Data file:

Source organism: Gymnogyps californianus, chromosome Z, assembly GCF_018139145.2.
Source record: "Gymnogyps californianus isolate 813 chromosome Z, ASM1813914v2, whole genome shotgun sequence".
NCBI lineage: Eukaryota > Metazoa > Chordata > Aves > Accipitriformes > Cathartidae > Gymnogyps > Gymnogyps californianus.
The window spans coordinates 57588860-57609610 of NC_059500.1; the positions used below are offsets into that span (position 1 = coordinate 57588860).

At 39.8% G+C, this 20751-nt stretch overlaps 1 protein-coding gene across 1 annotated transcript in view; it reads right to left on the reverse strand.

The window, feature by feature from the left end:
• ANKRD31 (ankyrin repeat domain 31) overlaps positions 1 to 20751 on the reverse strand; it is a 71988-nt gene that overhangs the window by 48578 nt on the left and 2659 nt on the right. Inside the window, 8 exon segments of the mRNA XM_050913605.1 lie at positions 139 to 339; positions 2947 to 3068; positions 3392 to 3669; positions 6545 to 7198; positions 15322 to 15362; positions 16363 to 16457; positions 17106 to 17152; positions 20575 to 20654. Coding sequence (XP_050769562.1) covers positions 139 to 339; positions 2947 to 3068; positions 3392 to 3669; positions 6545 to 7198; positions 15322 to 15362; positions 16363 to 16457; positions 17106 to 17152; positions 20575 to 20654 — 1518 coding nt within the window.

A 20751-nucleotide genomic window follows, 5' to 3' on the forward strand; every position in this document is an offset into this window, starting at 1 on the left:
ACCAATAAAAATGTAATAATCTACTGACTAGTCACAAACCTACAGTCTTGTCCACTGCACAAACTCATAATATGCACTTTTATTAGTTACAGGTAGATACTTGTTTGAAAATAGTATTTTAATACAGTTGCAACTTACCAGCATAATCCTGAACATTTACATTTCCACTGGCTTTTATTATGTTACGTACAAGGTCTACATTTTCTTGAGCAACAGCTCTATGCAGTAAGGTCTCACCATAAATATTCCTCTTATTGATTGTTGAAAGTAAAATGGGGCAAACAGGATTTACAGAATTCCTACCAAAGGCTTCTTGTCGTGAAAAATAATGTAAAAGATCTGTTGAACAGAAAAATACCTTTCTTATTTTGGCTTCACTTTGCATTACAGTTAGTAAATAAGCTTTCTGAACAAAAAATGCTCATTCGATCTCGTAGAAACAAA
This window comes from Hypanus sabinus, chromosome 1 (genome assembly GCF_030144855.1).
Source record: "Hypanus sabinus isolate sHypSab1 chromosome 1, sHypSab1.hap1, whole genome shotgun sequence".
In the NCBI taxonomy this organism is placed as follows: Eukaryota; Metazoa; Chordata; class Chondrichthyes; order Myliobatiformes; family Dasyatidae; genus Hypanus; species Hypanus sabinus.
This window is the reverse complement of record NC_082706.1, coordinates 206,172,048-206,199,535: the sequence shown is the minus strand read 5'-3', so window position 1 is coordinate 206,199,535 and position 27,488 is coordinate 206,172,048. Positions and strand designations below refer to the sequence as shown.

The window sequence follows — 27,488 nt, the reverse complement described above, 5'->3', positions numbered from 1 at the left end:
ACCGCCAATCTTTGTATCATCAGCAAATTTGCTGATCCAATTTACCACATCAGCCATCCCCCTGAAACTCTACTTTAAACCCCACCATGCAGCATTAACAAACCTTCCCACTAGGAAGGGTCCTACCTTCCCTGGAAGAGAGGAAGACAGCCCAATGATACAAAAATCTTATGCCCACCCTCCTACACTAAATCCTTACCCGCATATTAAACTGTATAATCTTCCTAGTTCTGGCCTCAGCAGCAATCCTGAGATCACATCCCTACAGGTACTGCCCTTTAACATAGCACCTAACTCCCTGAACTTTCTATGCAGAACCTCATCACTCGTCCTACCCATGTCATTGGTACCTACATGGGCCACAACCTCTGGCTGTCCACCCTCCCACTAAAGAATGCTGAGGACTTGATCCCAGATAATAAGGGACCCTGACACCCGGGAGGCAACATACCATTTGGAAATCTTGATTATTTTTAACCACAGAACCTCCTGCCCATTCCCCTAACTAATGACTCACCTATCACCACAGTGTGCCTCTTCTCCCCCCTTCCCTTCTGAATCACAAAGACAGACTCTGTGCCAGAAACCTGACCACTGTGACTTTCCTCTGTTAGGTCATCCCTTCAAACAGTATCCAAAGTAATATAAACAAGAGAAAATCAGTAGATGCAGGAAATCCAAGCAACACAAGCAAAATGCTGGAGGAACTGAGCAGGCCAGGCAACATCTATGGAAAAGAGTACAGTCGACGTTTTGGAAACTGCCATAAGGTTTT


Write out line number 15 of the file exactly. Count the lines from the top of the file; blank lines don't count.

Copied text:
ACCGCCAATCTTTGTATCATCAGCAAATTTGCTGATCCAATTTACCACATCAGCCATCCCCCTGAAACTCTACTTTAAACCCCACCATGCAGCATTAACAAACCTTCCCACTAGGAAGGGTCCTACCTTCCCTGGAAGAGAGGAAGACAGCCCAATGATACAAAAATCTTATGCCCACCCTCCTACACTAAATCCTTACCCGCATATTAAACTGTATAATCTTCCTAGTTCTGGCCTCAGCAGCAATCCTGAGATCACATCCCTACAGGTACTGCCCTTTAACATAGCACCTAACTCCCTGAACTTTCTATGCAGAACCTCATCACTCGTCCTACCCATGTCATTGGTACCTACATGGGCCACAACCTCTGGCTGTCCACCCTCCCACTAAAGAATGCTGAGGACTTGATCCCAGATAATAAGGGACCCTGACACCCGGGAGGCAACATACCATTTGGAAATCTTGATTATTTTTAACCACAGAACCTCCTGCCCATTCCCCTAACTAATGACTCACCTATCACCACAGTGTGCCTCTTCTCCCCCCTTCCCTTCTGAATCACAAAGACAGACTCTGTGCCAGAAACCTGACCACTGTGACTTTCCTCTGTTAGGTCATCCCTTCAAACAGTATCCAAAGTAATATAAACAAGAGAAAATCAGTAGATGCAGGAAATCCAAGCAACACAAGCAAAATGCTGGAGGAACTGAGCAGGCCAGGCAACATCTATGGAAAAGAGTACAGTCGACGTTTTGGAAACTGCCATAAGGTTTT